Some recent examples of Indian development and humanitarian assistance to Mozambique include the donation of USD 10 million to Ministry of Trade & Industry in 2016 for purchase of wheat for the drought-affected population, a donation of 100 tons of essential medicines for the Ministry of Health, and donation of transport vehicles for the Ministry of Interior.

Economic Relations
In recent years, deepening economic interests have become the most important vector of India-Mozambique relations. Indian companies have invested heavily in the energy resources of Mozambique and by some estimates these investments amount to almost a quarter of India’s total FDI in Africa. The most important investments have been in the natural gas and coal industries. In 2014, two Indian Public Sector Companies, ONGC Videsh Ltd. and Oil India Ltd. completed the acquisition of 20% stake in Area 1 of the huge Rovuma gas block of Mozambique, at a cost of over USD 5 billion. This was in addition to the 10% stake already held in the same block by another Indian PSU, Bharat Petro Resources Ltd. In the coal mining sector, in July 2014, International Coal Ventures Private Ltd, a consortium of five Indian PSUs (SAIL, NMDC, RISL, CIL and NTPC) purchased a 65% stake in the coal assets sold by Rio Tinto. Other Indian companies with a presence in the coal mining sector include JSPL, JSW, Coal India Ltd, Tata Steel, Essar, Midwest Africa, Sunflag group, etc.

Indian investments in sectors other than mining include the Essar group’s interest in developing a coal terminal at Beira port, and investments in commercial agriculture by companies like Pure Diets, Rajarambapu Group, HK Jalan group and Asian Tea Company. There is increasing interest by Indian companies in investing in newer sectors in Mozambique, including healthcare, education, information technology, pharmaceuticals, etc.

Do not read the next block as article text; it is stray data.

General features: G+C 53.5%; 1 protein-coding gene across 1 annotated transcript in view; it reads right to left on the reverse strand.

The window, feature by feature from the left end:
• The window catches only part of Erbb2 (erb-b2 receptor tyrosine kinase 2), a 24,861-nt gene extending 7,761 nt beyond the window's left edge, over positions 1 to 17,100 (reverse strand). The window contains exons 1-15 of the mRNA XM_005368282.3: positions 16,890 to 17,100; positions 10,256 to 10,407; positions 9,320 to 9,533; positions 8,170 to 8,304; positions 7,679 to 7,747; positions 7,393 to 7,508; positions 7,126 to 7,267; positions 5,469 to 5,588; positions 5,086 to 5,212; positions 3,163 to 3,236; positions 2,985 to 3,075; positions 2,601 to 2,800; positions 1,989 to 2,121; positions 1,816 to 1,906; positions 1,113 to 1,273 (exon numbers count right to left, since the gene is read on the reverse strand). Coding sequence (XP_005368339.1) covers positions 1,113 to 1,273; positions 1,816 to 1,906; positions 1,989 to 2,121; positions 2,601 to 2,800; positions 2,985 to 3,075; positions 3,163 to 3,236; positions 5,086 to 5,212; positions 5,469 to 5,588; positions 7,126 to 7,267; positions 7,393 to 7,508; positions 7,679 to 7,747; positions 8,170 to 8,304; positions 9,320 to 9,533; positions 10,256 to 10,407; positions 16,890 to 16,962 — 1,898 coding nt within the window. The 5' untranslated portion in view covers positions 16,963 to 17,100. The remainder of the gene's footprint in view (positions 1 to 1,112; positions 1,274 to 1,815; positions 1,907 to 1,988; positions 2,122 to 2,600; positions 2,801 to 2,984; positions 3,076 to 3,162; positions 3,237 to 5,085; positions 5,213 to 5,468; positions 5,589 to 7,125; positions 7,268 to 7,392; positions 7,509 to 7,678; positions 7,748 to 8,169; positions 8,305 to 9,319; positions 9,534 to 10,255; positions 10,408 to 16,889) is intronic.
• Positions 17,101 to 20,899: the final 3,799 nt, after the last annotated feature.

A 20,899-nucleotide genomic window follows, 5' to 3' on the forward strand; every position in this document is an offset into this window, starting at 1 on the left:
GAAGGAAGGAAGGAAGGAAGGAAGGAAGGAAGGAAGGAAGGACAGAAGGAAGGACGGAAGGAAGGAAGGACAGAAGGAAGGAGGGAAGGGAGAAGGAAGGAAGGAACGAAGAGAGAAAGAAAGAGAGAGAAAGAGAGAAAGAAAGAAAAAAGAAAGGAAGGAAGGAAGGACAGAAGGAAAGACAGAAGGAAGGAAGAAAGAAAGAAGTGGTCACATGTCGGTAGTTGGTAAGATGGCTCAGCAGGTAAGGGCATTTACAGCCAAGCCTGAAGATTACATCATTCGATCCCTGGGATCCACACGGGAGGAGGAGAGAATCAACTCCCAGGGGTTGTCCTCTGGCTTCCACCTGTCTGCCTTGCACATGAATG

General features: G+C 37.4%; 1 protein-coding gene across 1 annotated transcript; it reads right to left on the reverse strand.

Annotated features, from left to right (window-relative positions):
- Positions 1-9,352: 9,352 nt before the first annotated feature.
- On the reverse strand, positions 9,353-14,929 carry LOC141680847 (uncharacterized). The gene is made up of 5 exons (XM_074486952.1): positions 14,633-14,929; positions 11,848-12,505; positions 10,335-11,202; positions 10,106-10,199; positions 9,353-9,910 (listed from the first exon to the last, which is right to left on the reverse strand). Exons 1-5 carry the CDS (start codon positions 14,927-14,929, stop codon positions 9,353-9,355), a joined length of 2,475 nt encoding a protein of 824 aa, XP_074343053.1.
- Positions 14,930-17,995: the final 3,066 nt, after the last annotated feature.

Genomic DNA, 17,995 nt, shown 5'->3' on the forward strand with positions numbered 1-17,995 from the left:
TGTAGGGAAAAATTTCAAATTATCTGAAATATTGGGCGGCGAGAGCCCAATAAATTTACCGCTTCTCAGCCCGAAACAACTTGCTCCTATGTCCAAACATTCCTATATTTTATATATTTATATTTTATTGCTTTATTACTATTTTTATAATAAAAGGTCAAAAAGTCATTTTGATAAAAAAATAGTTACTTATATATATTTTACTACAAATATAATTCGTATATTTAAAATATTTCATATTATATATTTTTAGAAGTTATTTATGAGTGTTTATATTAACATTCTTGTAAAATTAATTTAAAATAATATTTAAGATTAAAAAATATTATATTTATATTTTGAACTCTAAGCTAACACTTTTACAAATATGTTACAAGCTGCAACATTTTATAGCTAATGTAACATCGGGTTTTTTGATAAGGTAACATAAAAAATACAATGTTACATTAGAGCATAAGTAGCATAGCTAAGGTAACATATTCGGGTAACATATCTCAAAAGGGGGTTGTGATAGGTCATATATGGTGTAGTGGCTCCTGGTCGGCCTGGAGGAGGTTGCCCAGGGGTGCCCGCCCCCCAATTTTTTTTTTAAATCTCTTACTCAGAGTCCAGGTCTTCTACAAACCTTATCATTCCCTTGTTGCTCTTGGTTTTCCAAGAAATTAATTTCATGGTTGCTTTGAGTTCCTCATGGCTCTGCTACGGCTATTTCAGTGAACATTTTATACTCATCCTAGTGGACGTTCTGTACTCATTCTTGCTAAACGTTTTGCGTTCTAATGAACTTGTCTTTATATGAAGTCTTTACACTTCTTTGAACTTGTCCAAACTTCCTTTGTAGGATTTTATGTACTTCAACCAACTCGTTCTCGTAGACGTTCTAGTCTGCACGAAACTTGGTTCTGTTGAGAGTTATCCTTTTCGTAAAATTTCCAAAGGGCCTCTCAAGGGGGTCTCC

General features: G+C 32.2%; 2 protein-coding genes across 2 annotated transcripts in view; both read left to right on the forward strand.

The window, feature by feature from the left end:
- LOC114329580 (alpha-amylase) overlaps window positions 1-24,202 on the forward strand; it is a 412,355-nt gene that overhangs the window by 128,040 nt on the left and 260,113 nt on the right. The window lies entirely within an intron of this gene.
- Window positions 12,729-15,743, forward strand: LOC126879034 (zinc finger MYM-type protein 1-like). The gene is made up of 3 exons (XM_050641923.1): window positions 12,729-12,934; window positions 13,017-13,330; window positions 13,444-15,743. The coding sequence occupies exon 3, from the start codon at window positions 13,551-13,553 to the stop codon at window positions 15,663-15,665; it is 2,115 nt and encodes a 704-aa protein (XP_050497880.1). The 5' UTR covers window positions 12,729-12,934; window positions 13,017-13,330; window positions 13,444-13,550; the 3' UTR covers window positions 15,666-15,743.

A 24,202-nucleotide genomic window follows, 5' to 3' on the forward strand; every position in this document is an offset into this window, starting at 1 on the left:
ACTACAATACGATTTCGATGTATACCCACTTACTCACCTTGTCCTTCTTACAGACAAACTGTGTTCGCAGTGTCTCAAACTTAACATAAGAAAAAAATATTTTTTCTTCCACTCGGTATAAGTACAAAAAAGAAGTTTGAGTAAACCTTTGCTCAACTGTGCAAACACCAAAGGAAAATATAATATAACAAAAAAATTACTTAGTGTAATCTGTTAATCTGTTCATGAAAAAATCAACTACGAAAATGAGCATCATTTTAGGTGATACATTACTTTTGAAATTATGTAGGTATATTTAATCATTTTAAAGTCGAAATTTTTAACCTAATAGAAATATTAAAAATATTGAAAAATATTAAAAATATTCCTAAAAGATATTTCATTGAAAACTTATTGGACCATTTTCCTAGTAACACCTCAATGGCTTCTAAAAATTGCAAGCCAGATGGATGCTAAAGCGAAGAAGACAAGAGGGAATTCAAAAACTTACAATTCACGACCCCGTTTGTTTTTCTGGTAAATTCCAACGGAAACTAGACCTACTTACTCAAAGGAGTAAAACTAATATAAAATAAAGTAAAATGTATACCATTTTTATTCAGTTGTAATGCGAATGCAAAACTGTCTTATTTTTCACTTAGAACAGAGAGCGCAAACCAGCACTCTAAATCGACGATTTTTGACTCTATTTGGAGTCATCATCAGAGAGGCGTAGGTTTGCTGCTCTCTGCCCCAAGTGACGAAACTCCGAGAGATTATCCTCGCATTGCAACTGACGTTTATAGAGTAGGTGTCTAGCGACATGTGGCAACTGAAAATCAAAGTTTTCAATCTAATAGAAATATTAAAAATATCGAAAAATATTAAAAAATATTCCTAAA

Apart from investment, bilateral trade has also been growing fast in recent years. The value of trade between the two countries grew five-fold between 2010 and 2015, to reach a peak of USD 2.4 billion dollars in 2014-15. The subsequent slowdown in the world commodity market caused a dip in the trade values in 2015-16 and 2016-17 to about USD 1.5 billion dollars. The most important export commodities from the Indian side are refined petroleum products and pharmaceuticals, whereas coal and cashew have been the leading items among Mozambican exports to India. There are regular exchanges between the Mozambican and Indian Chambers of Industry, which take part in trade fairs and commercial events organised in the other country.

Community and Cultural Relations
Almost 20,000 Mozambican nationals trace their ancestry to India. Most of them are from the Indian states of Gujarat, Goa, Daman& Diu. This Indian-origin community is mostly engaged in wholesale and retail trade in Mozambique, where it has made a strong mark. The Indian community of Mozambique is well integrated into the local economy and society, and is contributing to the creation of wealth and employment in Mozambique. At the same time, it has preserved its cultural roots from India. There are several community associations among the Indian community, which regularly organise charitable and cultural events. Recent highlights on the cultural front have been the organization of the International Day of Yoga since 2015. The Indian High Commission frequently invites cultural groups and artistes from India to perform in Mozambique, to allow the Indian community to keep in touch with their cultural roots as also for introducing Indian culture to the wider Mozambican population.


June 2017